first_img Source:https://www.esmo.org/Press-Office/Press-Releases/CTONG1103-Lung-cancer-NSCLC-Zhong Reviewed by James Ives, M.Psych. (Editor)Oct 22 2018Neoadjuvant erlotinib benefits selected epidermal growth factor receptor (EGFR)-mutated patients who undergo complete resection of stage IIIA-N2 stage non-small cell lung cancer(NSCLC), shows a randomized study comparing erlotinib with gemcitabine plus cisplatin as neoadjuvant treatment, presented at the ESMO 2018 Congress in Munich.”Our results suggest promise for the use of biomarker-guided neoadjuvant EGFR-tyrosine kinase inhibitor (TKI) treatment strategies in stage IIIA-N2 non-small cell lung cancer,’ said Dr Yi-Long Wu, Tenured Professor of Guangdong Lung Cancer Institute, Guangzhou, China who is the principal investigator of the CTONG 1103 study.”This is the first study to demonstrate progression-free survival (PFS) superiority for erlotinib over gemcitabine plus cisplatin chemotherapy in the neoadjuvant/adjuvant setting of stage IIIA-N2 EGFR mutated NSCLC,” added Wu.Results showed that a total of 386 patients from 17 centers in China were screened, and 72 were randomized 1:1 to therapy and included in the intention-to-treat population. The objective response rate (ORR) for neoadjuvant erlotinib versus gemcitabine plus cisplatin chemotherapy was 54.1% (95% CI: 37.2% to 70.9%) versus 34.3% (95% CI: 17.7% to 50.8%) with an odds ratio of 2.26 (95% CI: 0.87-5.84;p=0.092). After neoadjuvant therapy, 83.8% of patients in the erlotinib group and 68·6% in the gemcitabine plus cisplatin group underwent surgery.Median progression-free survival (PFS) was significantly longer with erlotinib at 21·5 months (95% CI: 19.3-23.6) versus gemcitabine plus cisplatin chemotherapy at 11.9 months (95% CI: 9.1-14.7) with a hazard ratio of 0.42 (95% CI: 0.23-0.76; p=00003). Overall survival is too immature to report, said Dr Wu.Current treatment strategies for resected stage IIIA-N2 EGFR mutated NSCLC is controversial, explained Dr Wu, but he added that EGFR-TKIs have been shown to improve the prognosis of patients with advanced EGFR-mutant NSCLC.Related StoriesNew shingles vaccine reduces outbreaks of painful rash among stem cell transplant patientsStudy reveals link between inflammatory diet and colorectal cancer riskNew study reveals ‘clutch’ proteins responsible for putting T cell activation ‘into gear'”Cisplatin-based doublet chemotherapy as neoadjuvant treatment for stage IIIA-N2 NSCLC only gives patients 5% five-year overall survival benefit,” said Dr Wu, explaining the unmet medical need in this patient population. “Recently, the CTONG 1104 trial (2) showed for the first time that adjuvant EGFR-TKI gefitinib could improve disease free survival (DFS) by 10 months compared to adjuvant chemotherapy (28.7 months vs 18.0 months) in N1N2 resected NSCLC. This raises the possibility that EGFR-TKIs may play a beneficial role in the neoadjuvant setting for this subgroup.”Grade 3 and 4 toxicities were fewer in the erlotinib arm (0%) compared to the gemcitabine plus cisplatin arm (29.4%).Commenting on the study for ESMO, Tony Mok, Professor of Clinical Oncology, the Chinese University of Hong Kong, said that this was a long-awaited study on patients with EGFR mutation positive stage IIIA NSCLC. “It has always been tempting to offer neo-adjuvant EGFR TKI to downstage the patient for surgery, but the action stops short in absence of supporting evidence.””This randomized study is the first to demonstrate improvement in multiple parameters including tumor response rate, resection rate, major pathologic response and PFS with the use of neoadjuvant EGFR TKI followed by adjuvant TKI,” he pointed out. He added that, “While the difference between EGFR TKI and chemotherapy is significant, the impact of neoadjuvant EGFR TKI is relatively disappointing. Response rate of 54% is lower than what is expected of TKI in stage IV disease (about 70%), and only 13% of patients had attained major pathologic response. The reason for this is unclear, but one may have to query if duration of neoadjuvant EGFR TKI for 42 days is sufficient. Overall, this important study offers us the rationale to consider neo-adjuvant EGFR TKI. “last_img read more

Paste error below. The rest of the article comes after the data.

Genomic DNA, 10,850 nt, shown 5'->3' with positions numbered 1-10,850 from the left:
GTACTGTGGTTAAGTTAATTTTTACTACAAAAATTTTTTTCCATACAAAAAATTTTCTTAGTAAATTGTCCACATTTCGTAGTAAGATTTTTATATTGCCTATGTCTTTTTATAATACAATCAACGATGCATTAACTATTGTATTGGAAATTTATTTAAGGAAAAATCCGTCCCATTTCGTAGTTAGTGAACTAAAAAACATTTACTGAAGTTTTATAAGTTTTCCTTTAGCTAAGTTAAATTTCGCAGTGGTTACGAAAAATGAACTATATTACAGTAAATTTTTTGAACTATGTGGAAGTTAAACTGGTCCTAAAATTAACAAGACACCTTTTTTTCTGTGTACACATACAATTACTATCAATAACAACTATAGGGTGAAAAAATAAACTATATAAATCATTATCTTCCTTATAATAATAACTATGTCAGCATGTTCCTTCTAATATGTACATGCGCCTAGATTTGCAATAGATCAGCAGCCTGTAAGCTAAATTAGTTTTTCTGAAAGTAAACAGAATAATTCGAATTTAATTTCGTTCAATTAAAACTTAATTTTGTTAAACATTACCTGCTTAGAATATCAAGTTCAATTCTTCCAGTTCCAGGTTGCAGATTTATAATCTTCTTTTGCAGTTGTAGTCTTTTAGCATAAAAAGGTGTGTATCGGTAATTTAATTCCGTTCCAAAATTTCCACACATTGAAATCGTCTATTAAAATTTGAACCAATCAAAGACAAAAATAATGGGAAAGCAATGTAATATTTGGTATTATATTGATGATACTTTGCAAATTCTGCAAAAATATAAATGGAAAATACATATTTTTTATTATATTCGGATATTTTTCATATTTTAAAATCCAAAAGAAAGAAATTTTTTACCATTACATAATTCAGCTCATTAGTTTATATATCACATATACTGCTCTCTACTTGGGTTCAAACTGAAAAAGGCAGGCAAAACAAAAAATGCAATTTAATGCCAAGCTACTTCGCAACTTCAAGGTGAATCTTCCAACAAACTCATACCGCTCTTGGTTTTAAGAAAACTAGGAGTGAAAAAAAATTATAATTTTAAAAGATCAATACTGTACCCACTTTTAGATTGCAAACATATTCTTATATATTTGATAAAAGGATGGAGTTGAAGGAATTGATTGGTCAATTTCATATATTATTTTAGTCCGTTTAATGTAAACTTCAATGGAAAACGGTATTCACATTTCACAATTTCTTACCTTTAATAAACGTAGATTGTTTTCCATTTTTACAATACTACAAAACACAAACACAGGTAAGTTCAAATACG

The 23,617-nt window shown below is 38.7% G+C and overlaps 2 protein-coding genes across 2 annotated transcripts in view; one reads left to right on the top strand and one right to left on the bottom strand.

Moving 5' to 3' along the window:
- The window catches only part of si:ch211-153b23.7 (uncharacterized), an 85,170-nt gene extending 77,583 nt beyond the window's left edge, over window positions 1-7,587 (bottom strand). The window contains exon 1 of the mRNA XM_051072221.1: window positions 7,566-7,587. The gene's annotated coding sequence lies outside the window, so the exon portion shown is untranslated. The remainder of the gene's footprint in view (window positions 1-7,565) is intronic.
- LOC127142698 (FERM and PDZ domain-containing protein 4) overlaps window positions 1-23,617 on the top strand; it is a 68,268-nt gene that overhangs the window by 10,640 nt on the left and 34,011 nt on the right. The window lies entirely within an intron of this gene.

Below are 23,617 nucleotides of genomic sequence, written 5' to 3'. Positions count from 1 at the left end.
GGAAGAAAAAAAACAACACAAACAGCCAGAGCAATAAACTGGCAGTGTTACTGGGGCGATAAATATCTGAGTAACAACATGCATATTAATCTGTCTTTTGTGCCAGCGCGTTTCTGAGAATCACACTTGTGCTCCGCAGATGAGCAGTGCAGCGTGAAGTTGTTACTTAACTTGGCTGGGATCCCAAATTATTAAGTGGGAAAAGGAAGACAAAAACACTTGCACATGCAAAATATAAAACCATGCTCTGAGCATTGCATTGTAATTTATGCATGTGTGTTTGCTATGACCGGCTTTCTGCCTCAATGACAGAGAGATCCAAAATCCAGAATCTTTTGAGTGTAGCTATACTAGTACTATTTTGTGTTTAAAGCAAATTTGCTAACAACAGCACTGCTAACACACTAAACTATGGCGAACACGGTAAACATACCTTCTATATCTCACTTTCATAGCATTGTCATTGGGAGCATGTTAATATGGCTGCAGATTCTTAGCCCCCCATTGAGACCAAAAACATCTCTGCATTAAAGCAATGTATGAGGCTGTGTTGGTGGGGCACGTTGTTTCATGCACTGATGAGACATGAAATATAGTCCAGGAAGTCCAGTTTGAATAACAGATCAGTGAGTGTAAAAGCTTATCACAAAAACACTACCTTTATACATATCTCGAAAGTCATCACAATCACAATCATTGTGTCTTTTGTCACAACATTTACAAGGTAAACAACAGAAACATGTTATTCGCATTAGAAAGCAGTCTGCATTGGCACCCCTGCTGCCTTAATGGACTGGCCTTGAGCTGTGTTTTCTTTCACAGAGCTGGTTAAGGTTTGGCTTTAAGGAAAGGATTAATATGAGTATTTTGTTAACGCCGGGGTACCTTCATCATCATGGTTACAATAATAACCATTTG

first_imgCurta says it is important that people who snore get screened for OSA and receive proper treatment if they have the condition: By Sally Robertson, B.Sc.Nov 29 2018Reviewed by Kate Anderton, B.Sc. (Editor)A new study has found that a common but dangerous sleep disorder called obstructive sleep apnea (OSA) poses more of a cardiac risk to women than men. The research, which will be presented today at the annual meeting of the Radiological Society of North America, also suggests that OSA is commonly undiagnosed among people who snore. Together with the alterations in cardiac function in the snoring group, it leads us to believe that OSA may be grossly underdiagnosed.”Adrian Curta, First Author I would encourage people who snore to ask their partner to observe them and look for phases during sleep when they stop breathing for a short while and then gasp for air. If unsure, they can spend the night at a sleep lab where breathing is constantly monitored during sleep and even slight alterations can be recorded.”Adrian Curta, First Authorcenter_img sbw18 | ShutterstockOSA arises when muscles in the throat relax and block the airway while a person is sleeping, causing them to gasp for air during sleep and snore loudly.The condition is associated with an increased risk for left ventricular dysfunction and sometimes right ventricular dysfunction, within the heart.Now, Adrian Curta (Munich University Hospital) and colleagues have assessed UK Biobank data available for individuals who had undergone a cardiac MRI scan.The participants were categorized into three groups: those who had OSA (118), those who self-reported snoring (1,886) and those who did not have OSA or who did not snore (2,477).Curta and colleagues report that among both men and women in the OSA and snoring groups, left ventricular mass was increased, compared with those who did not have OSA or snore. This means that in the OSA and snoring groups, the walls of the heart’s main pumping chamber were enlarged, making the heart work harder, says Curta.When they compared those with OSA who snored to those who did not have OSA or snore, the researchers found that a significant difference in the left ventricular mass of women, which was less pronounced than in men.”We found that the cardiac parameters in women appear to be more easily affected by the disease and that women who snore or have OSA might be at greater risk for cardiac involvement,” says Curta.The team also found that the number of individuals with OSA who had received a diagnosis was extremely low. SourceSnoring poses greater cardiac risk to women.last_img read more